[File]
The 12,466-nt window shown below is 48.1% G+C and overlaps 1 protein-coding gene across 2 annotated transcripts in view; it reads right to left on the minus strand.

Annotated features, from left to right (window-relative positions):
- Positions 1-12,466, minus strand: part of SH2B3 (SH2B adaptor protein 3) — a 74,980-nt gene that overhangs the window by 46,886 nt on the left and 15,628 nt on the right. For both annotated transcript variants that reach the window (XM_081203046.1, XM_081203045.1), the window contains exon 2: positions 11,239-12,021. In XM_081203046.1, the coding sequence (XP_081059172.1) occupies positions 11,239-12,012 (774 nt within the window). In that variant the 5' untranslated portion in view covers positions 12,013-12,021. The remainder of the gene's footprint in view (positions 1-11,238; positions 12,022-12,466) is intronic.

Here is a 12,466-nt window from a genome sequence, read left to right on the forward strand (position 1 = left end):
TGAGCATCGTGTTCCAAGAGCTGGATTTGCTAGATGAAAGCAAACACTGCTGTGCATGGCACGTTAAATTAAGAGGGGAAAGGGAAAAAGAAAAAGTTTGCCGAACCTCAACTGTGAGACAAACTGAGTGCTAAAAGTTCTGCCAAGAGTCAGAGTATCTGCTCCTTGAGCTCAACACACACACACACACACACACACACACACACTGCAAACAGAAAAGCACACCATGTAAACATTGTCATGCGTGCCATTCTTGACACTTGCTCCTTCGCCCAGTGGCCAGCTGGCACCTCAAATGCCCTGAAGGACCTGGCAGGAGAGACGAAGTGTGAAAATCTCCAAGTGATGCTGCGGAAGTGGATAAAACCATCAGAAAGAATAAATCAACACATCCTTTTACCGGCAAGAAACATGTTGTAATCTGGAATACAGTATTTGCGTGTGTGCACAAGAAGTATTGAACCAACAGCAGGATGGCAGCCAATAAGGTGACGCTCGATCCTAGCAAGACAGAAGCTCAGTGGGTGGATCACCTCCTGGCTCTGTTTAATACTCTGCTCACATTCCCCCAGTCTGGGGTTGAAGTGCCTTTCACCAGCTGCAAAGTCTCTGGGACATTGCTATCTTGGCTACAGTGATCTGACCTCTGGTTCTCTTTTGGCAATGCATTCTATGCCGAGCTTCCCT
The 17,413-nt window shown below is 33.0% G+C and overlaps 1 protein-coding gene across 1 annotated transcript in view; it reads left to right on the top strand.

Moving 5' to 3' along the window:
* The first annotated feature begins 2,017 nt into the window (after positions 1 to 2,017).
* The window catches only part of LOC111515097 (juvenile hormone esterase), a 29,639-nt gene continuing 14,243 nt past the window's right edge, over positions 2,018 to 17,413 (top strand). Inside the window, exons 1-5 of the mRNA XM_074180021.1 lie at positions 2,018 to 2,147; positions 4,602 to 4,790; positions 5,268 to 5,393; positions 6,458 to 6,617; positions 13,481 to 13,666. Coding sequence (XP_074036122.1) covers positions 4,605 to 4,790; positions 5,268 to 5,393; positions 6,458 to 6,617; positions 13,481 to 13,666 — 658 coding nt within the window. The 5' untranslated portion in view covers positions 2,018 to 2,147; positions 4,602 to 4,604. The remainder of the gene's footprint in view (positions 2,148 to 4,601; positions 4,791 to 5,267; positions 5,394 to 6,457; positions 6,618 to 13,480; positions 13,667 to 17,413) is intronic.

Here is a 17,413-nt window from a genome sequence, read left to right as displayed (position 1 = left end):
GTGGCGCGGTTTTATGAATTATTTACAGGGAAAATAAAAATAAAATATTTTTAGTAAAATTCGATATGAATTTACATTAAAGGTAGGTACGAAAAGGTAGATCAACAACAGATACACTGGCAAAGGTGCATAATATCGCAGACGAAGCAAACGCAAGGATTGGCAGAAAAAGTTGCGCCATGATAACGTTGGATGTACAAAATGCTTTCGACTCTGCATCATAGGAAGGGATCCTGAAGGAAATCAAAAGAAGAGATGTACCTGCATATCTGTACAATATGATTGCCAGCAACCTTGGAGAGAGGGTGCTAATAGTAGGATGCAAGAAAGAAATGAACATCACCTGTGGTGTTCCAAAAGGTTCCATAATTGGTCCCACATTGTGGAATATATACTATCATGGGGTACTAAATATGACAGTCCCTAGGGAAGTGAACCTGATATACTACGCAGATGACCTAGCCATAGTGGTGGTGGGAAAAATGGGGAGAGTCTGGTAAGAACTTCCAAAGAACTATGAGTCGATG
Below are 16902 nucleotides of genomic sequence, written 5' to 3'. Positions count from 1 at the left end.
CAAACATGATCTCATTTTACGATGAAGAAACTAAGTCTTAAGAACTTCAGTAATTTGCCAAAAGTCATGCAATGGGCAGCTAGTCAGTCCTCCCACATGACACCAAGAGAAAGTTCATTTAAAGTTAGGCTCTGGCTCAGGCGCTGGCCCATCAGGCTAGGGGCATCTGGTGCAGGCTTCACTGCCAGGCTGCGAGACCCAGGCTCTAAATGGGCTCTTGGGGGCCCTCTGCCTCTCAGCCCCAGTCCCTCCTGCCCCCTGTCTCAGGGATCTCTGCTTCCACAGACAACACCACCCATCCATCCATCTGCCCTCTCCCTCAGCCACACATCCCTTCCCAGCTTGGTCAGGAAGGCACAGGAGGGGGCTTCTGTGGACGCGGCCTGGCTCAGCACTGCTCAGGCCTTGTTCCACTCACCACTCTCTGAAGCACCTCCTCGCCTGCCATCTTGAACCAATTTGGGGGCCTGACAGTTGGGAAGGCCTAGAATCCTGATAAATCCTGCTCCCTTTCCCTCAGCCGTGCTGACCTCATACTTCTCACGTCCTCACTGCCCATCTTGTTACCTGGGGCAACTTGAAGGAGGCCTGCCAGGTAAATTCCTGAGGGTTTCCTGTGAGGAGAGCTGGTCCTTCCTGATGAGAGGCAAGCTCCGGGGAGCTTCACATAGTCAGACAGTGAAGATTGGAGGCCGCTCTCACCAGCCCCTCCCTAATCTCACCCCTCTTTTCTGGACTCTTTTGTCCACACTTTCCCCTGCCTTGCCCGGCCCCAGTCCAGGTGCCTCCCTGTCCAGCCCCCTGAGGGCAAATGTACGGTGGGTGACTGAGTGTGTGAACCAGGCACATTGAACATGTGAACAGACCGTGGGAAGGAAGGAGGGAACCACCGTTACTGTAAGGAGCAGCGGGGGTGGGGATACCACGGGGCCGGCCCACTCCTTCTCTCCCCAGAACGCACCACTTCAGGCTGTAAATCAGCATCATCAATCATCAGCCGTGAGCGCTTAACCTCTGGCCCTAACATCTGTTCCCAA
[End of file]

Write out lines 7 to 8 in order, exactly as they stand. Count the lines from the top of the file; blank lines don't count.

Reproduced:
Moving 5' to 3' along the window:
* The first annotated feature begins 2,017 nt into the window (after positions 1 to 2,017).